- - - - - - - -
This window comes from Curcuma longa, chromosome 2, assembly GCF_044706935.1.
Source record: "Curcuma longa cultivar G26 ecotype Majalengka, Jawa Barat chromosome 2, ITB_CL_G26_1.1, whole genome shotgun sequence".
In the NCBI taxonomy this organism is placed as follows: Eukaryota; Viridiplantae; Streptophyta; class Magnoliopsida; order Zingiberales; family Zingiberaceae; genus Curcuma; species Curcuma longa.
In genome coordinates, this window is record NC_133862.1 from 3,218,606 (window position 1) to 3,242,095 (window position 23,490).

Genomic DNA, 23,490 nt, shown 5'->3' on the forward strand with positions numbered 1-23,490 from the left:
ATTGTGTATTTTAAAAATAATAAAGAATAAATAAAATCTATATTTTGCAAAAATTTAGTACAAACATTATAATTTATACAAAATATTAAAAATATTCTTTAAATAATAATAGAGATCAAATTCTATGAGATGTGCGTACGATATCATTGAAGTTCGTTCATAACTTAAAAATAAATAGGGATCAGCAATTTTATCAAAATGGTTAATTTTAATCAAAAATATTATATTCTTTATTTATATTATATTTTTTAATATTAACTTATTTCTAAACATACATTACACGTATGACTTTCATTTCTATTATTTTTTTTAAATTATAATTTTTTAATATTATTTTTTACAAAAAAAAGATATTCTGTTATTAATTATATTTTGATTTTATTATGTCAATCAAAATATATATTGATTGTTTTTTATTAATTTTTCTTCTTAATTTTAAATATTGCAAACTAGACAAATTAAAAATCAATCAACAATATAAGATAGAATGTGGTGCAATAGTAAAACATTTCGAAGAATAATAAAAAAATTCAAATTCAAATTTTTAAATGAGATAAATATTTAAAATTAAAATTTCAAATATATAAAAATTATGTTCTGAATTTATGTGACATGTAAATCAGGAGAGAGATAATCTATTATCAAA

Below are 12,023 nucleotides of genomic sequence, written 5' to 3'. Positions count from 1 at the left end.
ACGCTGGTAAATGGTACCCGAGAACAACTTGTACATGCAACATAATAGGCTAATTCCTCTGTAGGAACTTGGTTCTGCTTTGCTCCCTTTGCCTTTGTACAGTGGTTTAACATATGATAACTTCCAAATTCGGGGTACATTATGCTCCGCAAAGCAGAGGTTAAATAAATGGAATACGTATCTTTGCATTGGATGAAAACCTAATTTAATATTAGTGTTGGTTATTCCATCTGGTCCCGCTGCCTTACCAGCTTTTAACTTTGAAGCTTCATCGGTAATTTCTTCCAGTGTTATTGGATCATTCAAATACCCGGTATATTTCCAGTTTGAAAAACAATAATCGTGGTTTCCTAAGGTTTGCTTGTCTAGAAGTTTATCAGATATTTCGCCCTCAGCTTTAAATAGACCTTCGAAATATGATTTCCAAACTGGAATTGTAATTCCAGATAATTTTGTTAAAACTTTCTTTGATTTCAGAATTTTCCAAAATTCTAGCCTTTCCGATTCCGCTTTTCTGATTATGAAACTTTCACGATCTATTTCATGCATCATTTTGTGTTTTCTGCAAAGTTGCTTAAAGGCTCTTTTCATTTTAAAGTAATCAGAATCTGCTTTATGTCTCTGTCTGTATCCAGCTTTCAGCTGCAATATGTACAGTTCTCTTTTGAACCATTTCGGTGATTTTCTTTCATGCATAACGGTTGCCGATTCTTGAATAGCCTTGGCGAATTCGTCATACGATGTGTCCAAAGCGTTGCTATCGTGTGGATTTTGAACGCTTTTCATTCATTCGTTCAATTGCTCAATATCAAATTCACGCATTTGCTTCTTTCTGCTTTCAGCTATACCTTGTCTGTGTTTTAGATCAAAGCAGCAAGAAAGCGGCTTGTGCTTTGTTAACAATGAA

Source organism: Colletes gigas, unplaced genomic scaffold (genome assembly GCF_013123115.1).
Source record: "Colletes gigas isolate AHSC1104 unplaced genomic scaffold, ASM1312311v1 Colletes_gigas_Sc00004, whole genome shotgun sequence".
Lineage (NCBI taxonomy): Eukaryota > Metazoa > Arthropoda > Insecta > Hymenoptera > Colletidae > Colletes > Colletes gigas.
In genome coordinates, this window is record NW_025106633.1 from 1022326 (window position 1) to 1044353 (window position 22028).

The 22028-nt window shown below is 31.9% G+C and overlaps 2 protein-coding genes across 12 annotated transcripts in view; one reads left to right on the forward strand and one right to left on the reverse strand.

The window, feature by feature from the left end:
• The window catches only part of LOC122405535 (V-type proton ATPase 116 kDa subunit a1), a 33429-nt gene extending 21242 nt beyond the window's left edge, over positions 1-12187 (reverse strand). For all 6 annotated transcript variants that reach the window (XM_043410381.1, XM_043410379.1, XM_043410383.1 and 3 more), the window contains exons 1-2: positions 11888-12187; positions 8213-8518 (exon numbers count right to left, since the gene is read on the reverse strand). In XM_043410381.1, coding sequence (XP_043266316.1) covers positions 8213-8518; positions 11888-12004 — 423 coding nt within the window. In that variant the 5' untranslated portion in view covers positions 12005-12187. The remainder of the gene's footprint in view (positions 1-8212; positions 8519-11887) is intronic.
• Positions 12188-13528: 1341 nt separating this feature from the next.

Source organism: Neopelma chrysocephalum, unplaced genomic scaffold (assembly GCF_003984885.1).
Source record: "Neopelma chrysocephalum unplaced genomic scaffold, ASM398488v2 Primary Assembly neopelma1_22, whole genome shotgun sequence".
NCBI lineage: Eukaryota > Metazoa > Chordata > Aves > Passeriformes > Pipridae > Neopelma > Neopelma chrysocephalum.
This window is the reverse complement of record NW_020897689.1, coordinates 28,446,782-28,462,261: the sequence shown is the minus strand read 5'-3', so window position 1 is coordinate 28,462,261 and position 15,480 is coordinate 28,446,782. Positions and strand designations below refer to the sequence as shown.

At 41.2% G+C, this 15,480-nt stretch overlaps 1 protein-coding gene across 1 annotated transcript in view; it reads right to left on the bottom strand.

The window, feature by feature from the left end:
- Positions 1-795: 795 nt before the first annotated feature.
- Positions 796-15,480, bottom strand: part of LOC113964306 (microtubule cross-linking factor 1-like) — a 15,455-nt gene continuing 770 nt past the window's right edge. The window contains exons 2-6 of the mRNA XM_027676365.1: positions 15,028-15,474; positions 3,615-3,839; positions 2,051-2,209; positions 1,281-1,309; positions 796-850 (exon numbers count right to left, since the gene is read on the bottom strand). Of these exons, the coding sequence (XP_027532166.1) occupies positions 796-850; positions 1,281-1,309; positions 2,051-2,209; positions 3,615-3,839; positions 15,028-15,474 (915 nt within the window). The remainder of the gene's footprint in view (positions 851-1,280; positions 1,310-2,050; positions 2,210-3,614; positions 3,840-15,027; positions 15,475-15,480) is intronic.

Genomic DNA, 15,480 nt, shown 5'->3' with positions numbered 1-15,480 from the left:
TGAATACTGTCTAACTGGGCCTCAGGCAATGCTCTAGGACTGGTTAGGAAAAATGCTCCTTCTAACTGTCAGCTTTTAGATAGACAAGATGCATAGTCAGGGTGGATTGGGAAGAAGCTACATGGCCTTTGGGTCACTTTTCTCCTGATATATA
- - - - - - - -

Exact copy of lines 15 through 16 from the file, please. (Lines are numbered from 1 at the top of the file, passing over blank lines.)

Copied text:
• The window catches only part of LOC122405535 (V-type proton ATPase 116 kDa subunit a1), a 33429-nt gene extending 21242 nt beyond the window's left edge, over positions 1-12187 (reverse strand). For all 6 annotated transcript variants that reach the window (XM_043410381.1, XM_043410379.1, XM_043410383.1 and 3 more), the window contains exons 1-2: positions 11888-12187; positions 8213-8518 (exon numbers count right to left, since the gene is read on the reverse strand). In XM_043410381.1, coding sequence (XP_043266316.1) covers positions 8213-8518; positions 11888-12004 — 423 coding nt within the window. In that variant the 5' untranslated portion in view covers positions 12005-12187. The remainder of the gene's footprint in view (positions 1-8212; positions 8519-11887) is intronic.
• Positions 12188-13528: 1341 nt separating this feature from the next.